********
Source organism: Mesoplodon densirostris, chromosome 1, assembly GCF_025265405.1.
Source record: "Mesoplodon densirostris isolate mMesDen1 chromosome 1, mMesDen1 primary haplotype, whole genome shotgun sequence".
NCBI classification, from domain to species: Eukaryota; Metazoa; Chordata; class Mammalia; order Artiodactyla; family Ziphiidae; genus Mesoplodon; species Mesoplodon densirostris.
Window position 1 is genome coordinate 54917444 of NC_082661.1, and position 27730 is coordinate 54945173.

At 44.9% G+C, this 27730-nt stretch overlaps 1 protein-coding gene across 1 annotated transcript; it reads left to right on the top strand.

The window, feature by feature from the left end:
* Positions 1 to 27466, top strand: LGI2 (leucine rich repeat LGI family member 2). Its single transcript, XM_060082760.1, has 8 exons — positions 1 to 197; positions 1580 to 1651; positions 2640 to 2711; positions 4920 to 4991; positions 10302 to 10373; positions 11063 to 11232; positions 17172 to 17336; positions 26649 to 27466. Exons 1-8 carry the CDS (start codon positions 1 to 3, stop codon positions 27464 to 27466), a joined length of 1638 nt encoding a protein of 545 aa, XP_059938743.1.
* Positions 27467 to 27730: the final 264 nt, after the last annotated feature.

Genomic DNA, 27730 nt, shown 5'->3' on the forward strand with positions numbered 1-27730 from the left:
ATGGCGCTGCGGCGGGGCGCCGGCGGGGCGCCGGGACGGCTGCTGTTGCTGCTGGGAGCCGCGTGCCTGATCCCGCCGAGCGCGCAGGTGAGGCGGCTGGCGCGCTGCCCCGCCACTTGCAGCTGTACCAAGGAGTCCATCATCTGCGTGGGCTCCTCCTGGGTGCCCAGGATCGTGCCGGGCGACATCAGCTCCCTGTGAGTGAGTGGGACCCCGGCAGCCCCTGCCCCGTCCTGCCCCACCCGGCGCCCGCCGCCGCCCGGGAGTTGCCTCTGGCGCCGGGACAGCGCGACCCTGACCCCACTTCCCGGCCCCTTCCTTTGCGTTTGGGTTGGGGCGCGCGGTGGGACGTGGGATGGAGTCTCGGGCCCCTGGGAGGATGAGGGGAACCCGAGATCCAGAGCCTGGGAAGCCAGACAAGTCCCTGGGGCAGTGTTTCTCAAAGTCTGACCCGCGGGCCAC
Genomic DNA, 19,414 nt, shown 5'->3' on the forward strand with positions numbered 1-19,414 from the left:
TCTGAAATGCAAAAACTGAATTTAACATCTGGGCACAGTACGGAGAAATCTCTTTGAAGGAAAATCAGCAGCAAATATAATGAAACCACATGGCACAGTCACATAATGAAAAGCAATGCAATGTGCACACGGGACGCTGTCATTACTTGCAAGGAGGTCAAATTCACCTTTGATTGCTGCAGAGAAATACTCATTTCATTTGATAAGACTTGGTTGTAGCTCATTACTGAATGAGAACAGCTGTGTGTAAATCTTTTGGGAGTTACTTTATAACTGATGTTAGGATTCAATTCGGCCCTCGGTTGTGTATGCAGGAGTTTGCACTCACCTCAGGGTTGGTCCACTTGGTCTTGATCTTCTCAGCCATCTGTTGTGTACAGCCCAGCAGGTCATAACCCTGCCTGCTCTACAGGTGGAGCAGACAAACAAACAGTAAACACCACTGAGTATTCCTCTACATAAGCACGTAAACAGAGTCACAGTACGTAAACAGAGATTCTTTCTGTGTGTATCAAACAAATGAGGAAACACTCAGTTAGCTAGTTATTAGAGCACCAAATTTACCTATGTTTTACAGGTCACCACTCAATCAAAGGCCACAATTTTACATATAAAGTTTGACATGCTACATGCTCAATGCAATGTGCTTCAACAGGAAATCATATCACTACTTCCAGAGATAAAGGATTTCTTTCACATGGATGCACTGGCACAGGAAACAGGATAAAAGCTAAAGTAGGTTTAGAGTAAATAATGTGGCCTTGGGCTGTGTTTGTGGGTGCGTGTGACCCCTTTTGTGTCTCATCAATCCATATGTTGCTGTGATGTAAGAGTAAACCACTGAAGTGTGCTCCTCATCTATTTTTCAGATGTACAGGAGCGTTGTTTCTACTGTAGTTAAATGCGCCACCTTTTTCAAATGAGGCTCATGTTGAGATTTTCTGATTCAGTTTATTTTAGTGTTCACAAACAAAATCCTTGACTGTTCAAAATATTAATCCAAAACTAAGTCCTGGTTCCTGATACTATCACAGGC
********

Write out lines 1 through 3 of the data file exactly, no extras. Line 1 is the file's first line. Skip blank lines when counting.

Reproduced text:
Source organism: Mesoplodon densirostris, chromosome 1, assembly GCF_025265405.1.
Source record: "Mesoplodon densirostris isolate mMesDen1 chromosome 1, mMesDen1 primary haplotype, whole genome shotgun sequence".
NCBI classification, from domain to species: Eukaryota; Metazoa; Chordata; class Mammalia; order Artiodactyla; family Ziphiidae; genus Mesoplodon; species Mesoplodon densirostris.